“I’m just not motivated by school,” is a response we hear frequently from students after poor performance in a subject area.
The basic definition of motivation is the desire to complete something, but if a student doesn’t always have the desire to be good at math or English, or if their motivation wavers or is found externally, what can we do?
Instead of focusing on boosting motivation, our best teachers, parents, and coaches hone in on discipline. If a student maintains discipline, motivation becomes trivial because a disciplined student will complete tasks and assignments.
Discipline = Freedom is likely something you and your student have both heard and seen at Untapped. This phrase is the crux to success. The theory behind it was developed by Navy SEAL Jocko Willink, and is based on his belief and lifestyle that in order to have freedom in your life, you must be disciplined. It is a belief that discipline leads to success.
“If you want to transform your life in a positive way, that transformation will not happen by itself. You need to make it happen. You need to do the work. You need to put in the hours, the days, the weeks, the months, and the years. You need to get on the path and stay on the path—the path that leads to the positive transformations, the path that leads to a better you, the path that leads to freedom. And that path is the hard path. The tough path. The relentless path. It is the path of Discipline. And the path of Discipline is the only way. Discipline Equals Freedom.” — Jocko Willink
While this is all true, it is important to be aware that it is SELF-discipline which leads to freedom for our students. Developing self-discipline will allow us to achieve the things we want most in life, and will give us the freedom to enjoy what we love. Developing a practice of self-discipline means recognizing that although we may not always be motivated to complete our necessary tasks, we can create systems and be disciplined to achieve our goals. The system should be personalized, because not every student will respond to the same structures of external or strict discipline. Internalizing discipline is also more sustainable; instead of relying on external discipline, the student will be more successful if they can practice discipline on their own. In John Wooden’s words, “Discipline yourself and others won’t need to.”
How can we encourage self-discipline?
Model Self-Discipline – Despite daily difficulties and challenges, each day our mentors tirelessly model the traits we hope to instill in the students we work with. Our mentors have to set an example for being kind, polite, and disciplined individuals, because we believe the best teachers of discipline are also those who are incredibly disciplined themselves.
Provide Clear Structure – Whether at home or in the classroom, provide very clear rules and structure for your student. This includes clear rewards and consequences if a daily challenge was or was not met. Make sure to stick to the rules that were created. Though it may be challenging at first, students will develop a deeper understanding of the structure and clarity of discipline.
Praise – When teaching a student how to be successful, praise can be neglected; however, positive praise and reinforcement are powerful teaching tools. They help students internalize that staying disciplined will produce positive results and help them achieve goals.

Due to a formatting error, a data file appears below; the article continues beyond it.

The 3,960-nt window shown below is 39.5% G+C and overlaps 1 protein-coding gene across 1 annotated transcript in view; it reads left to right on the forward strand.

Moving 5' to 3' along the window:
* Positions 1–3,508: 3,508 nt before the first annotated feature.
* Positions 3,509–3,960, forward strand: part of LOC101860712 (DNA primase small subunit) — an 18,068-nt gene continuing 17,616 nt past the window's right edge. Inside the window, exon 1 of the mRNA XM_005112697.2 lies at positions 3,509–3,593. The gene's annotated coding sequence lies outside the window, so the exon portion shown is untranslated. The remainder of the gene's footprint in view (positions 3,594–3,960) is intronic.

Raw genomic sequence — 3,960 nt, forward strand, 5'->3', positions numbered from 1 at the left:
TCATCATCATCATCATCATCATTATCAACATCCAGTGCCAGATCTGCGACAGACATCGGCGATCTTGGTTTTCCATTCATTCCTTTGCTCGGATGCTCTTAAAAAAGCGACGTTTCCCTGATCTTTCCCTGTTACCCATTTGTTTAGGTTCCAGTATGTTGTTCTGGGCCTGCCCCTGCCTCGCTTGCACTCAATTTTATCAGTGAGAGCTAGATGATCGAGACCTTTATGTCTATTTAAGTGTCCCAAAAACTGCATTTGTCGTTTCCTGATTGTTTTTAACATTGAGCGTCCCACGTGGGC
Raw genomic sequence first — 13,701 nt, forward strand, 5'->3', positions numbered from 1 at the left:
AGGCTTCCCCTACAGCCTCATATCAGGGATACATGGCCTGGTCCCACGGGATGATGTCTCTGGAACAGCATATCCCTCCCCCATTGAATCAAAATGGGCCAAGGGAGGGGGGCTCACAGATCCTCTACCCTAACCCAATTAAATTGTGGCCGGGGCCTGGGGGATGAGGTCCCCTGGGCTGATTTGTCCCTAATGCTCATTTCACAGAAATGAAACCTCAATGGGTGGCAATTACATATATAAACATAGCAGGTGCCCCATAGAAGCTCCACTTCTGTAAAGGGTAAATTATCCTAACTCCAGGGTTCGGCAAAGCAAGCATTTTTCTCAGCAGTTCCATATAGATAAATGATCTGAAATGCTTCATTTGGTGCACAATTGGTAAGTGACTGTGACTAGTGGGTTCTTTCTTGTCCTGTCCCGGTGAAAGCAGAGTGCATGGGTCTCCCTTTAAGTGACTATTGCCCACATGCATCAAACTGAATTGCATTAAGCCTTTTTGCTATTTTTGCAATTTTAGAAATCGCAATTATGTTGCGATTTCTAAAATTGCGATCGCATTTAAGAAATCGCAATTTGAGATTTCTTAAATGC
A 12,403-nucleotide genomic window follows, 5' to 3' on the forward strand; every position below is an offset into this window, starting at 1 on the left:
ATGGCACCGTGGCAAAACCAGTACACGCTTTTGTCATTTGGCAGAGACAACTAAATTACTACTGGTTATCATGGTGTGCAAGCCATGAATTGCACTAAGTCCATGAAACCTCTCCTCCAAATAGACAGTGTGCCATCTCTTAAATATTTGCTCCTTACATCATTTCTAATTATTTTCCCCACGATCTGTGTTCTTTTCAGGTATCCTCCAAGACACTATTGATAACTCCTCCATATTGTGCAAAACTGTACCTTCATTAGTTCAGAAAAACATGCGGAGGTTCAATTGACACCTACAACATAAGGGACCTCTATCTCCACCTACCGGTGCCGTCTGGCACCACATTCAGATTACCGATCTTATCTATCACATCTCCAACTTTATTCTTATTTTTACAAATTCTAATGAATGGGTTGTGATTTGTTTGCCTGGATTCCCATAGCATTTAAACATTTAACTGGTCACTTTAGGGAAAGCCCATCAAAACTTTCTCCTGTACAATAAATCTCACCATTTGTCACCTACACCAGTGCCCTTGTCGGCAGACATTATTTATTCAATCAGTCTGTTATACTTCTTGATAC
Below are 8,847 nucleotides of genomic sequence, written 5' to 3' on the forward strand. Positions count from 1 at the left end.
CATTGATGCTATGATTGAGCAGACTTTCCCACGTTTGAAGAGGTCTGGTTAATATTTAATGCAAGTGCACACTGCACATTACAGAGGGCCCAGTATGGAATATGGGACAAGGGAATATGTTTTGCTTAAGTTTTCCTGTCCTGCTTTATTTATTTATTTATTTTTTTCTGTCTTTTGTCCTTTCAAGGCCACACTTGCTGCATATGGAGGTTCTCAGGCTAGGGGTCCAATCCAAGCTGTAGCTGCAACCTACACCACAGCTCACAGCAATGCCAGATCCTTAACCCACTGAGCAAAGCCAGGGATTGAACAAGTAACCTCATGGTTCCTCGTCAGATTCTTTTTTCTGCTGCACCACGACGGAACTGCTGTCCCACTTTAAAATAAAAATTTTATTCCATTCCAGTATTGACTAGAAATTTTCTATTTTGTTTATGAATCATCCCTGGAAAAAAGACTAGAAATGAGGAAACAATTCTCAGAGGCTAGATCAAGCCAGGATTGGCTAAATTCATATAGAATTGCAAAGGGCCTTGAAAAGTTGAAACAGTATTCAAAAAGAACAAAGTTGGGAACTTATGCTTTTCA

Other Activities – The reality is: through different stages of life, students often aren’t responsive to parents or teacher’s advice. Therefore, it’s essential for them to join activities outside of school that promote self-discipline such as structured clubs, athletics, or music. Teachers see a direct correlation between success in the classroom and involvement in outside activities.
Here are some ways to help get your student develop a stronger sense of self-discipline:
Establish a morning routine – Waking up early can be difficult, but beginning each day with this level of discipline is a great place to start. After waking up, they should check off each item of their morning routine, setting them up with a feeling of success and accomplishment in their practice of self-discipline.
Set alarms for breaks and work periods – This external system can aid in staying on task while incorporating rewards for this successful level of discipline. It also helps to develop a sense of routine and structure for the student.
Allow a degree of autonomy – Give your student some control over their daily routine and structure. Taking ownership of their day will help your student stick to this structure.
Write a to-do list before bed – Create this list with your student so they have clear expectations. and check off each item throughout the following day. This helps students feel accomplished and proud of their achievements. It may even help to develop a way to reward or congratulate for successful self-discipline practices.
Make your sleep schedule consistent – waking up and going to bed at the same times every day sounds like an easy fix, and it is. This basic need gets overlooked so often, and it’s a great practice of self-discipline. This rings true for parents as well!
Though developing a practice of self-discipline can be difficult, we can take simple steps to incorporate self-discipline into our everyday lives. From making lists to waking up at the same time everyday, we can begin to develop a disciplined routine. Discipline is the ability to stick to a structure and follow through, and has the potential to change our lives and help us achieve our biggest goals. Remember, Discipline = Freedom!